Why Am I Not Losing Weight?- 5 Tips to Beat the Weight Loss Plateau


Achieving your weight goal can be tough. When you first start, weight can come off very rapidly, but at some point it tends to stall. This inability to lose more weight is what's known as a weight loss plateau and it can be incredibly frustrating and discouraging. However, there are several strategies that can help you break through that plateau and in this article I'm looking at five of the best strategies. Without further ado, lets get started!

No.1: Track Everything You Eat

Sometimes it may seem as though you're not eating that much, and yet you're still struggling to lose weight.

It turns out in most cases we just have a tendency to underestimate how much we do eat. In one study, obese participants reported consuming about 1200 calories per day, however, a detailed analysis of their intake over a 14 day period showed that they were actually consuming nearly twice that amount on average.



Tracking your calories and macro-nutrients, which are protein, fat, and carbs, can help give you some concrete information about what you're taking in. This will allow you to modify your diet if needed. Additionally, studies show that the act of recording your food intake alone can improve your weight loss efforts.

No.2: Avoid Alcohol

Sorry to say, but alcohol could be sabotaging your weight loss efforts. Although one standard alcoholic drink contains only around 100 calories it provides no nutritional value.



In addition, many people have more than one drink at a sitting. Another problem is that alcohol loosens inhibitions, which may lead you to overeat and/or make poor food choices. This may be especially problematic for those trying to overcome impulsive, food-related behaviours.

In this study of 283 adults who completed a behavioural weight loss program, they found that reducing alcohol intake led to a reduction in overeating and greater weight loss among those with high levels of impulsivity. Plus, more research has shown that alcohol may suppress fat-burning and lead to more belly fat accumulation. So, if your weight loss has stalled you should definitely avoid alcohol.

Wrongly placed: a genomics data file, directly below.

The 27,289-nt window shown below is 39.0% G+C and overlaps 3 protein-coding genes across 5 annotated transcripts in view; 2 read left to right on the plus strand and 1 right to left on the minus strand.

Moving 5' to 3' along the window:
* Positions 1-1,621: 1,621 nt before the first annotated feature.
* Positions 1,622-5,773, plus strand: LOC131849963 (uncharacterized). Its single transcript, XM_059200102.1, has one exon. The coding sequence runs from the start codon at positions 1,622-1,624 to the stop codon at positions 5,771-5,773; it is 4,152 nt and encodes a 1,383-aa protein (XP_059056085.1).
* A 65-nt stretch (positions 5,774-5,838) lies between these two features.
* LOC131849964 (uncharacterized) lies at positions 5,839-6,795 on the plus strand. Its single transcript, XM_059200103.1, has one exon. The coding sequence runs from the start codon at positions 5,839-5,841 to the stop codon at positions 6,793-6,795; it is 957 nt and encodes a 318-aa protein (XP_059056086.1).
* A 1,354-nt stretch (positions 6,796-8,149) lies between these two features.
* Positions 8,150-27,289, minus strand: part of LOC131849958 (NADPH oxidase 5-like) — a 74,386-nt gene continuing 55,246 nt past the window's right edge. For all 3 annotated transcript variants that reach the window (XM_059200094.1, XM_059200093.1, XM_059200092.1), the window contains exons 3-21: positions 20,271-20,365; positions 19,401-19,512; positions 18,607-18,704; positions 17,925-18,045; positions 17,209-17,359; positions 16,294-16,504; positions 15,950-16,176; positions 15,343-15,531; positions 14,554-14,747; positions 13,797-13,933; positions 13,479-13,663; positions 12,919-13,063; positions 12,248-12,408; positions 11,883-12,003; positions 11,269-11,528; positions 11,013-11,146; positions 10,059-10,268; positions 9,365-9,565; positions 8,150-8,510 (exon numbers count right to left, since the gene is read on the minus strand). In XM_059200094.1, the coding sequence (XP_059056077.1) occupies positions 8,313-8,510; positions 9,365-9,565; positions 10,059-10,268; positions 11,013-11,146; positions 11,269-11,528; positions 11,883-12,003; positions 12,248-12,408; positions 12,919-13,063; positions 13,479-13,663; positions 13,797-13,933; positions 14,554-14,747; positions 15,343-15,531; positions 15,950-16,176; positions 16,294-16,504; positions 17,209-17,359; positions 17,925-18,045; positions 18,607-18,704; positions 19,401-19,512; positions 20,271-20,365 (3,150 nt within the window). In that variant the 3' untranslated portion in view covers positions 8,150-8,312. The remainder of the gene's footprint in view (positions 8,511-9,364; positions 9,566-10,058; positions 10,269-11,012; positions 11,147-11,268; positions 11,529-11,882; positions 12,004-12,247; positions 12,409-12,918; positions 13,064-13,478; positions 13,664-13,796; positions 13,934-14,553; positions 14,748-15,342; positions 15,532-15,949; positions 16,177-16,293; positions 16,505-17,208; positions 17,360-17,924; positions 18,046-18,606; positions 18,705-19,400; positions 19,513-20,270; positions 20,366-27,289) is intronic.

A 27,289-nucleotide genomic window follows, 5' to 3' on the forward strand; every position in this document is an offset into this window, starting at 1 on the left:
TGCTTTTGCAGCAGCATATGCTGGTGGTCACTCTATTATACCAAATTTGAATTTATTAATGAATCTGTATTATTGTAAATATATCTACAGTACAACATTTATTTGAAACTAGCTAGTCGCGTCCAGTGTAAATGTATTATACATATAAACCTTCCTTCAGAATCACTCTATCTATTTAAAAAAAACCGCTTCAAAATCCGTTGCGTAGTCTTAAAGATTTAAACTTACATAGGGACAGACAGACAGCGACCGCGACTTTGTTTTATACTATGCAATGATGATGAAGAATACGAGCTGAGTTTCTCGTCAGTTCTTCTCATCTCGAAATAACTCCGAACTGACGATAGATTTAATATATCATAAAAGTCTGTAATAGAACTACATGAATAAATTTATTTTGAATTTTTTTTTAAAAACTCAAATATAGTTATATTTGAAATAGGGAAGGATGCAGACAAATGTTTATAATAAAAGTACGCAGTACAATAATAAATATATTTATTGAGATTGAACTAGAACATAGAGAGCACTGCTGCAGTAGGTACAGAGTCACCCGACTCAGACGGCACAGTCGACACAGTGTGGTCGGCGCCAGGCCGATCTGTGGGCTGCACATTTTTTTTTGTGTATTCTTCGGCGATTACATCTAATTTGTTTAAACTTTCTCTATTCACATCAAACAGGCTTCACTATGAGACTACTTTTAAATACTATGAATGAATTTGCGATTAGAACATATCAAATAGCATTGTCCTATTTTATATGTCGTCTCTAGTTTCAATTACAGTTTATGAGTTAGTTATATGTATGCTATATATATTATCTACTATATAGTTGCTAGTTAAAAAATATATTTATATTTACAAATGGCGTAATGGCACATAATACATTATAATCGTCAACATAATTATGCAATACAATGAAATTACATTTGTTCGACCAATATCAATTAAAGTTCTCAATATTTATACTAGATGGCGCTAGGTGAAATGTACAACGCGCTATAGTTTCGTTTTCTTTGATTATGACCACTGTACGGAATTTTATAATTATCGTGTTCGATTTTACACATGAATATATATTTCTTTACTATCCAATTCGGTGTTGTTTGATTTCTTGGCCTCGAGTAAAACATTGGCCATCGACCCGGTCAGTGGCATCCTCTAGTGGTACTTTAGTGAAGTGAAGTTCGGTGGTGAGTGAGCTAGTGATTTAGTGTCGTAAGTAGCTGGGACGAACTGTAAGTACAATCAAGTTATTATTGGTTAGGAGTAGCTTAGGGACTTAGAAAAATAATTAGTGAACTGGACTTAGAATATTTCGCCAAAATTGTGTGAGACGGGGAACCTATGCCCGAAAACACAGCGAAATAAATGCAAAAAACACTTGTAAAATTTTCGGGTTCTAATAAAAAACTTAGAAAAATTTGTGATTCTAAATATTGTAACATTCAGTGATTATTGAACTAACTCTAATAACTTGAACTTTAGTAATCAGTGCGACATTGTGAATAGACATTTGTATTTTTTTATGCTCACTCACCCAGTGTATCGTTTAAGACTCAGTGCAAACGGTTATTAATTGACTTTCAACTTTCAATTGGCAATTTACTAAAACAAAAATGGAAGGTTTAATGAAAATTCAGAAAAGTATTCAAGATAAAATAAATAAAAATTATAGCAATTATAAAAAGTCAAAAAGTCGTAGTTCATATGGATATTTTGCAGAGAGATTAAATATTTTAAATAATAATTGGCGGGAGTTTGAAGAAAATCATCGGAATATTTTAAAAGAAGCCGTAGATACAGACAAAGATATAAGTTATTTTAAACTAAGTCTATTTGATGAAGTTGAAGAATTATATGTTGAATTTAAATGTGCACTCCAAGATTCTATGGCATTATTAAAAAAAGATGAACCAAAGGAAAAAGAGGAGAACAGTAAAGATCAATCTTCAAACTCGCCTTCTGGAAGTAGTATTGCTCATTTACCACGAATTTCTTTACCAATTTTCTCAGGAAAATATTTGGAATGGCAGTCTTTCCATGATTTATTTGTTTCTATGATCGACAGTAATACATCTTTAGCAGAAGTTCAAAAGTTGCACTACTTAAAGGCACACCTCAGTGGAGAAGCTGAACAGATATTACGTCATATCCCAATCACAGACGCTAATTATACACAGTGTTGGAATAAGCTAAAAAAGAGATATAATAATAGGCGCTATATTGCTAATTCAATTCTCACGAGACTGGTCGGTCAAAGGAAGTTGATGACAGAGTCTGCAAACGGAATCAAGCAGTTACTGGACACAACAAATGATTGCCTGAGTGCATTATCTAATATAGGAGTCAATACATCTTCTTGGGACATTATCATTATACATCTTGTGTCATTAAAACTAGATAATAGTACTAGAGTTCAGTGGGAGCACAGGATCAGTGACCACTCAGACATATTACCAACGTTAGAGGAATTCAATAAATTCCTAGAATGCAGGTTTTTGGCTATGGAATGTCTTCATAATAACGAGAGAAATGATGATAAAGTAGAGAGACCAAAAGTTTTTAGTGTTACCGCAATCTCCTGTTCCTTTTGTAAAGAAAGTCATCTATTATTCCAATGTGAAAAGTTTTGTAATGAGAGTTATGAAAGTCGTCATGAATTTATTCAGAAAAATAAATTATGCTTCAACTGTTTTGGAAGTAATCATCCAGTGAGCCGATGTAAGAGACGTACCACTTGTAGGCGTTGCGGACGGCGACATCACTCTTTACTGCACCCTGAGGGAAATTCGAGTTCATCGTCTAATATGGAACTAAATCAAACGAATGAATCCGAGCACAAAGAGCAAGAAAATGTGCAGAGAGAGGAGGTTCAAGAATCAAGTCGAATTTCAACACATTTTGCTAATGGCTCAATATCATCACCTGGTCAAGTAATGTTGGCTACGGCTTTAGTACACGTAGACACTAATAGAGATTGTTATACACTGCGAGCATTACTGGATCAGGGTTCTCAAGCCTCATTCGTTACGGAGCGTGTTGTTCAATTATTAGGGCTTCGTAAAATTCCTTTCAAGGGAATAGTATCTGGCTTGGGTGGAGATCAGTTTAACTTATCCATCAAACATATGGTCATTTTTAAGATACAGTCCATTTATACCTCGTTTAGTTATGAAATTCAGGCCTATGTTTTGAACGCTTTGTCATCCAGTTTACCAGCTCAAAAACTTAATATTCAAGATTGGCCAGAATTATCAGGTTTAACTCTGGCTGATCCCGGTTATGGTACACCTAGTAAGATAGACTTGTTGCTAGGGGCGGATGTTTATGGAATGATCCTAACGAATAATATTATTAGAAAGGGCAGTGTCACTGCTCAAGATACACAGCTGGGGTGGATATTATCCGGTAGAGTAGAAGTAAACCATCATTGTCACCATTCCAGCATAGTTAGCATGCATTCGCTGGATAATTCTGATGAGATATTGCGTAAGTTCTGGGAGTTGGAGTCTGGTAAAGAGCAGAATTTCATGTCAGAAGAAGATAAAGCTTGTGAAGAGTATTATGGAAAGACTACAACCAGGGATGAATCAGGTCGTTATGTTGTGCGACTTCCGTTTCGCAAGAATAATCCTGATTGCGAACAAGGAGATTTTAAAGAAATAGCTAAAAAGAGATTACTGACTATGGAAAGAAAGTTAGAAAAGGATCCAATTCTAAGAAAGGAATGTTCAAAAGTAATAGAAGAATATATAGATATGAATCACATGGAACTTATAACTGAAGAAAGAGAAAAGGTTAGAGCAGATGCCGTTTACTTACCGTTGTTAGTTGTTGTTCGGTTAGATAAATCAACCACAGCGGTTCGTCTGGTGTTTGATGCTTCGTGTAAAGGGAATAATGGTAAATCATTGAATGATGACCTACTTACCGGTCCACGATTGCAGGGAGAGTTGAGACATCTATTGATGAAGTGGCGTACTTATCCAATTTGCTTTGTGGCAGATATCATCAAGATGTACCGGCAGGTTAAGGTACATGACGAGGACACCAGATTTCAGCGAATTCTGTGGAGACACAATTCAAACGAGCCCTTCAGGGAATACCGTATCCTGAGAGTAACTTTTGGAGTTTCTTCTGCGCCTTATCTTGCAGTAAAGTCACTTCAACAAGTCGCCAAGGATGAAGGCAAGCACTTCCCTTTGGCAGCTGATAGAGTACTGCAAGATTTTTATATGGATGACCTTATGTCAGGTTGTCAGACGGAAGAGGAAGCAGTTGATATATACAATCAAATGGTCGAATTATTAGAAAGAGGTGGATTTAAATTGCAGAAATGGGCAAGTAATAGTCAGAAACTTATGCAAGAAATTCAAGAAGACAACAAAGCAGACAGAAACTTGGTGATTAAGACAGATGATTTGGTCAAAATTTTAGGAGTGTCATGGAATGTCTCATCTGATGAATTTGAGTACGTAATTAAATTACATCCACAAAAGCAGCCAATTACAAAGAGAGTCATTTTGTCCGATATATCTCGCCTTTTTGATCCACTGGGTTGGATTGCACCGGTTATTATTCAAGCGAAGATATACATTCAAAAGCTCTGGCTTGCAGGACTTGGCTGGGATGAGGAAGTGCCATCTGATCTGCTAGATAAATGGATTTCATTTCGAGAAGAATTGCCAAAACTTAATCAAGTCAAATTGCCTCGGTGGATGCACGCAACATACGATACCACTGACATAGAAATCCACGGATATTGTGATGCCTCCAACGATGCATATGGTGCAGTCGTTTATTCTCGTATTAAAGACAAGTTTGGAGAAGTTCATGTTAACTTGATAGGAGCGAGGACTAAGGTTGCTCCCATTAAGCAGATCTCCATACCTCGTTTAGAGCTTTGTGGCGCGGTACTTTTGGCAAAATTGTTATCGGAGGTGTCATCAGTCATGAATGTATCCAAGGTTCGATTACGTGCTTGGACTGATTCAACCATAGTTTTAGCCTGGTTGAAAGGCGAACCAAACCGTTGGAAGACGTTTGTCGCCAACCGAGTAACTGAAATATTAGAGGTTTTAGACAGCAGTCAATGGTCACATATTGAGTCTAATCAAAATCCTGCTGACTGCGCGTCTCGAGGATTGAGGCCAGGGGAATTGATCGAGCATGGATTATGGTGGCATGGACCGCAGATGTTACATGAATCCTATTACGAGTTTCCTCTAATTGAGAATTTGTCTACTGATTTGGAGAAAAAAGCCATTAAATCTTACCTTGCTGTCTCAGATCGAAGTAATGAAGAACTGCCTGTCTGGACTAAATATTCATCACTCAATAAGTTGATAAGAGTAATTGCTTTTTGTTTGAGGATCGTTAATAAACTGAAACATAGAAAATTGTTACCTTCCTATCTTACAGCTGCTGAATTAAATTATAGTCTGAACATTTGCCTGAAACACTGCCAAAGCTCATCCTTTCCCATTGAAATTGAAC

No.3: Increase Exercise Frequency


A lot of people don't want to hear this one, but it's really important. Unfortunately, as you lose weight your metabolic rate slows down. 

One study of over 2900 people found that for every pound or half a kilo of weight that they lost they burned 6.8 fewer calories on average. As weight declines, the gradual reduction in metabolic rate can make continued weight loss extremely difficult. 

The good news is that revving up your exercise regiment has been shown to help counteract this effect. Resistance training promotes the retention of muscle mass, which is a major factor influencing how many calories you burn during activity and at rest.

In fact, resistance training seems to be the most effective type of exercise for weight loss. In this 12 week study, young obese women who followed a low calorie diet and lifted weights for 20 minutes daily experienced an average loss of 13 pounds or six kilos and two inches, or five centimetres from their waistlines. 

Aerobic exercise and high intensity interval training have also been shown to protect against the metabolic rate slowing down. So, adding in a mixture of these workouts or increasing the intensity can really kick start your weight loss efforts again.

No.4: Get Enough Sleep

Sleep is extremely important for good mental, emotional, and physical health. It turns out that not getting enough sleep may be a contributing factor in cases of stalled weight loss. 


One study found that healthy adults who slept four hours per night for five nights in a row experienced an average of 2.6% decrease in resting metabolic rate, which returned to their baseline levels after they slept for 12 hours, and that was just one of many studies to find that not getting enough sleep can lead to weight gain by affecting metabolic rate and hormones that influence appetite and fat storage.

To support weight loss and overall health you should aim for seven to eight hours of sleep per night. 

No.5: Stop Relying on the Scales

When you're trying to lose weight hopping on the scale is likely a regular part of your routine, but it's important to realise that the scale may not accurately represent your progress, such as changes in body composition. Rather than weight loss, your goal is actually fat loss. If you're working out regularly you may be building muscle, which is much denser than fat and takes up less room in your body.



So, if the scale weight isn't moving you could be building muscle and losing fat, yet maintaining a stable weight. Now, in addition, you may retain water for a number of reasons, including your dietary choices. However, the most common reasons involve changes in hormone levels that affect fluid balance, particularly in women. 

Lastly, instead of focusing solely on the numbers on the scale, assess how you feel and how you fit in your clothes. It's also a good idea to measure yourself with a tape measure on a monthly basis to help keep yourself motivated when it does seem that your weight loss has plateaued.

And that's all she wrote folks (at least for now I think?). Please let me know down below if you are going through a weight loss plateau or if you have managed to break through. It's been great talking to all of you again, until next time. Enjoy the rest of your day!

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